Hillary Clinton’s plan for fighting ISIS walks a fine line between her hawkish Republican rivals and the administration she once served in.
In a speech Thursday, the former secretary of state said the U.S. and its allies should intensify the fight against the extremist group and called for the establishment and enforcement of a no-fly zone over Syria, a step President Obama has been loath to take.
In another policy split with her former boss, Clinton said the U.S. should revise the rules of engagement for the roughly 3,500 troops already in Iraq in order to give them “greater freedom of movement and flexibility, including embedding in local units and helping target airstrikes.”
But unlike former Florida Governor Jeb Bush, who unveiled his strategy for combating the group on Wednesday, Clinton ruled out sending U.S. troops back into the region to fight ISIS.
"That is just not the smart move to make here," she said.
In splitting the gap between the Obama and Bush doctrines, Clinton once again signaled that her administration would emphasize compromise.
Her speech before the Council on Foreign Relations in New York makes Clinton the third White House hopeful – in addition to Bush and Ohio Gov. John Kasich – to lay out their national security vision since the ISIS attacks in Paris last week. The carnage has shaken up the race for the White House, putting a fresh emphasis on defense and security issues.
While Kasich’s plan went mostly unnoticed, Bush drew praise, and some condemnation, for his strategy, in large part because of the legacy left by his brother, President George W. Bush, who started the wars in Afghanistan and Iraq.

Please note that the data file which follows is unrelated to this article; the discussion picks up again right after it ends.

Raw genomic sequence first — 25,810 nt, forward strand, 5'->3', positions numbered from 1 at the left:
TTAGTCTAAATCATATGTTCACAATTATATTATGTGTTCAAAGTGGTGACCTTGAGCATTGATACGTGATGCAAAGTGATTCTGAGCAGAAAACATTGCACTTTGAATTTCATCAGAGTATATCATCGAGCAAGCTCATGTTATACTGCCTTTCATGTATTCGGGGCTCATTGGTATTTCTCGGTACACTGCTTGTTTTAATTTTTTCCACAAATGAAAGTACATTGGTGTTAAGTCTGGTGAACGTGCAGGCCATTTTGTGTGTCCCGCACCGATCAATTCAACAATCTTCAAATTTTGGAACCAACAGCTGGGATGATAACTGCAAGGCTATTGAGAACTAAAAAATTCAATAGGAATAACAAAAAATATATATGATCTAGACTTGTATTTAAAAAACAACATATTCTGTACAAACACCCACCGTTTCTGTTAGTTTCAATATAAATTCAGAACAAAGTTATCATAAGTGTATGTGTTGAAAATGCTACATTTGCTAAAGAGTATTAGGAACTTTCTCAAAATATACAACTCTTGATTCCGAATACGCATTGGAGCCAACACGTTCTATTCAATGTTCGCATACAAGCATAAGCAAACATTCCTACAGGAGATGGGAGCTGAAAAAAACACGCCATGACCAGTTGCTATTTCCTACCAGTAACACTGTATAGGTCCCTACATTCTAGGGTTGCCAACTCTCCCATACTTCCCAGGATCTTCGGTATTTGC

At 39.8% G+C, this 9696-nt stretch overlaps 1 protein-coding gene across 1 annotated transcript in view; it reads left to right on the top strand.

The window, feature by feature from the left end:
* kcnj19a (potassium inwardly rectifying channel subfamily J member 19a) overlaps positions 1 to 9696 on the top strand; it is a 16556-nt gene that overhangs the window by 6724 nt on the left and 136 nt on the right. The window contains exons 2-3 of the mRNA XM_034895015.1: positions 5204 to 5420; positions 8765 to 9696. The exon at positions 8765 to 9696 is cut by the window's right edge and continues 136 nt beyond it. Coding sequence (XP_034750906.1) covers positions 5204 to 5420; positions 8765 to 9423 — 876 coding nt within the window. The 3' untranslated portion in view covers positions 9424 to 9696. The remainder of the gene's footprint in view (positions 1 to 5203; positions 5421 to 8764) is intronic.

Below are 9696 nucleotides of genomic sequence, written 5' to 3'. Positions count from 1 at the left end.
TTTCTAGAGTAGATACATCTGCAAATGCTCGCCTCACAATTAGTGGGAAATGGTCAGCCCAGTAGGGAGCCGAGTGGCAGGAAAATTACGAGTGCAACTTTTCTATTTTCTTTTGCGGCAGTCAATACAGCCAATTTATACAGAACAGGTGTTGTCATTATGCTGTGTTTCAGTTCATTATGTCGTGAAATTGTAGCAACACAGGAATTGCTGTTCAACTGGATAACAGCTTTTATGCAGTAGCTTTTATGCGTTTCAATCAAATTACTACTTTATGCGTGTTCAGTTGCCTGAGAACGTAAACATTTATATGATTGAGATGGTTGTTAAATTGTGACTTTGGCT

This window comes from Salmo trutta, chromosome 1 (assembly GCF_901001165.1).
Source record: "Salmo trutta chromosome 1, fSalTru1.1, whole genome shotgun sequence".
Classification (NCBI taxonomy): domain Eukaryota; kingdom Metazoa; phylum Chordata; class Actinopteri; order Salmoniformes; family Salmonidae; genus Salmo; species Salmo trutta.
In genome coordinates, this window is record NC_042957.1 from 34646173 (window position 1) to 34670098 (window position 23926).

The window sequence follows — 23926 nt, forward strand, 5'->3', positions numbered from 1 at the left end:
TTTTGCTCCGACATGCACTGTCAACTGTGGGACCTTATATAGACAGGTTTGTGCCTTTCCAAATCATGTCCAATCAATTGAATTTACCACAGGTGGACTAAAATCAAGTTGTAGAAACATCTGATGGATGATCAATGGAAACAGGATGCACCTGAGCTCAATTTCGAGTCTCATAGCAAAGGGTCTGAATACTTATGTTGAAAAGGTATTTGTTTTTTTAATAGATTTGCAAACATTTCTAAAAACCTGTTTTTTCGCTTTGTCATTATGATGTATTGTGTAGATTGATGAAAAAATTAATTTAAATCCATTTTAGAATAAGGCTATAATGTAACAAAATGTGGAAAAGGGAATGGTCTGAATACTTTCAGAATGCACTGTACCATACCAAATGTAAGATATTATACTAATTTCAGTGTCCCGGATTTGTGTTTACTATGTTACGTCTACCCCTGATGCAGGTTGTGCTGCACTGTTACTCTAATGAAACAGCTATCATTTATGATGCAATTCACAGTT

Then-New York senator Clinton voted to authorize the Iraq war. That vote provided a decisive factor in Barack Obama’s win over her in the 2008 Democratic presidential primary and has come back to haunt her again, with Sen. Bernie Sanders (I-VT) regularly invoking Clinton’s support for the war while on the campaign trail.
Observers wondered if she would present a more hawkish world view, distancing herself from Obama’s national security policies that have come under withering criticism in the wake of the Paris attacks, or hew closer the party’s liberal, more dovish base.
The nation’s former top diplomat did suggest that it’s past time for America’s allies to take on more of the anti-ISIS fight.
“What we have done with airstrikes has made a difference but now it needs to make a greater difference and we need more of a coalition flying those missions with us,” she said.
“We have pieces in place but I think we have to deepen and better coordinate not only within our own country and Europe but more broadly.”
She especially singled out the Arabs and Turks as two groups that need to “step up.”
"This is their fight and they need to act like it," Clinton said.
The former first lady also weighed in on the heated debate over allowing Syrian refugees to enter the U.S.
"We cannot allow terrorists to intimidate us into abandoning our values and our humanitarian obligations," she said. "That is just not who we are. We are better than that.”
In a reminder of the tightrope Clinton must walk on foreign policy, Republican National Committee Chairman Reince Priebus released a statement after the speech calling her the “architect of the failed Obama foreign policy that has presided over a steep increase in radical Islamic terrorism and the rise of ISIS.”
“Rather than putting forward a new plan to defeat ISIS, Hillary Clinton offered soaring platitudes and largely doubled down on the existing Obama strategy,” Priebus said.